New research suggests that the expansion of Medicaid under the Affordable Care Act was linked to gains in coverage among children who were already eligible, indicating a "welcome mat" effect.
New research suggests that the expansion of Medicaid under the Affordable Care Act (ACA) was linked to gains in coverage among children who were already eligible. Newly insured adults may have learned of options to get their children covered as well, creating a “welcome mat” effect.
After the implementation of the ACA in 2014, the rate of uninsured low-income children and adults decreased significantly. The children were already eligible for but not enrolled in public coverage, leading observers to suggest that the expansion of Medicaid to more adults was having a spillover or “welcome mat” effect on their children. The new study, published in Health Affairs, is the first to measure welcome mat effects on Medicaid-eligible children at the national level.
"While the decline in uninsurance for children was smaller in magnitude than the decline precipitated by the ACA for adults, coverage effects among low-income children in this period were notable because such children experienced very few changes in eligibility when ACA provisions were implemented in 2014," the authors wrote.
Using 2013-2015 data from the American Community Survey, researchers constructed a sample of children who were eligible for Medicaid both before and after the ACA’s implementation. They were classified based on whether their parents had always been, never been, or newly became eligible for Medicaid under the expansion. Analyses assessed public coverage among the children while controlling for parents’ Medicaid eligibility, residency in expansion state, and individual- and family-level sociodemographic factors.
Gains in coverage were observed for all children regardless of parental Medicaid eligibility, but the largest increase from 2013 to 2015 was observed among those with newly eligible parents. They experienced a 5.6 percentage-point increase in coverage, compared to a gain of 3 percentage points among those whose parents were never eligible.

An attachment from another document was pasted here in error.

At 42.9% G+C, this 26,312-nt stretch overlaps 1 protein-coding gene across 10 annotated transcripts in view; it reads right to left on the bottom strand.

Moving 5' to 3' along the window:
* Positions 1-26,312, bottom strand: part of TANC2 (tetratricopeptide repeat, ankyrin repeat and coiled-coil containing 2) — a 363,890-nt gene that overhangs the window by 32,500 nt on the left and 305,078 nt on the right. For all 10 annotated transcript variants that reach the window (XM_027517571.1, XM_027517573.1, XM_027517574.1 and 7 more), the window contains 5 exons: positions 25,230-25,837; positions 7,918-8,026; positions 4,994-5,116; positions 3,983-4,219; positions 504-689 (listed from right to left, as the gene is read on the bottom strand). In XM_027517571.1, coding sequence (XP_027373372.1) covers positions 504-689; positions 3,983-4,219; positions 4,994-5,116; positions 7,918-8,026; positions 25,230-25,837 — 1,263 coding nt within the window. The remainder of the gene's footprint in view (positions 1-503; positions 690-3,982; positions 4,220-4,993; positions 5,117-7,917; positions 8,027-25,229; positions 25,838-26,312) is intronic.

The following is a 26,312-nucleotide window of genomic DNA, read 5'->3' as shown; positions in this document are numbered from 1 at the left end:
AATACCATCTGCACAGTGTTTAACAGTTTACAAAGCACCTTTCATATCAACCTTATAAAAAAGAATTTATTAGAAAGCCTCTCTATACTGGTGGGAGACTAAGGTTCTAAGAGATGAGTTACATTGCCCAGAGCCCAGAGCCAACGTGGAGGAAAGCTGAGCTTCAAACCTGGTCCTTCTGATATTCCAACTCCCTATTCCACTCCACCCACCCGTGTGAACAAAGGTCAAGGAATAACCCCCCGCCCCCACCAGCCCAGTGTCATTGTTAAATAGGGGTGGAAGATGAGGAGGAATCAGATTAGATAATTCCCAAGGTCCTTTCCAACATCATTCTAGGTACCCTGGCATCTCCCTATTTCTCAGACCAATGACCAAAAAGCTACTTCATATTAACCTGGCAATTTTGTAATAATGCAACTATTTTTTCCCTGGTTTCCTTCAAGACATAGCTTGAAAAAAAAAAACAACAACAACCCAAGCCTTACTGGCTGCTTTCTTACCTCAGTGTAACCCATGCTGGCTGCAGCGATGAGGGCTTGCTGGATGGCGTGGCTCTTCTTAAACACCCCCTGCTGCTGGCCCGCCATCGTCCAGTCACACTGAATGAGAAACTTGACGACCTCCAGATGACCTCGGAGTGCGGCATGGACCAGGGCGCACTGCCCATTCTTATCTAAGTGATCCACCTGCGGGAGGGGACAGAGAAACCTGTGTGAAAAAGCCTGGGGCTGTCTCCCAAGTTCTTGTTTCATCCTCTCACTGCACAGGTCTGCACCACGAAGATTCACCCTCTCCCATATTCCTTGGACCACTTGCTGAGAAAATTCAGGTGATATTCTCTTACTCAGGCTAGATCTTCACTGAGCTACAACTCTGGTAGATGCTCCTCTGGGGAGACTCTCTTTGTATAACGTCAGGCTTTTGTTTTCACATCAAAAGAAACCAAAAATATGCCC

Similarly, all children in the sample were less likely to be uninsured in 2015 compared with 2013, but the children with newly eligible parents showed the most improvement, as their odds of being uninsured decreased by 4.1 percentage points.
The researchers projected that 710,000 low-income children gained public coverage between 2013 and 2015 despite already being eligible for Medicaid. They estimate that an additional 200,000 such children could have gained coverage if every state had expanded Medicaid.
“Our finding that enrollment effects were larger among children in families with joint parent/ child Medicaid eligibility speaks to the importance of factoring in family-level decision making when crafting health policy,” the authors wrote. They noted that parents may find it easier to make coverage and enrollment decisions for their whole family if they themselves are enrolled in public insurance.
Future research could explore welcome-mat effects among noncitizens and children eligible for the Children’s Health Insurance Program (CHIP), who were excluded from this study, the researchers wrote. They suggested that similar welcome-mat effects may have occurred when non-low-income adults gained coverage through the insurance exchanges. They also recommended monitoring coverage trends for years past 2015.
Finally, the study authors discussed their findings in the context of a changing policy landscape, as ACA repeal remains a possibility and CHIP funding needs to be reauthorized.
“It is important to recognize that prior research also predicts that the gains we found among Medicaid-eligible children could be lost if their parents lose Medicaid eligibility or insurance coverage,” they wrote.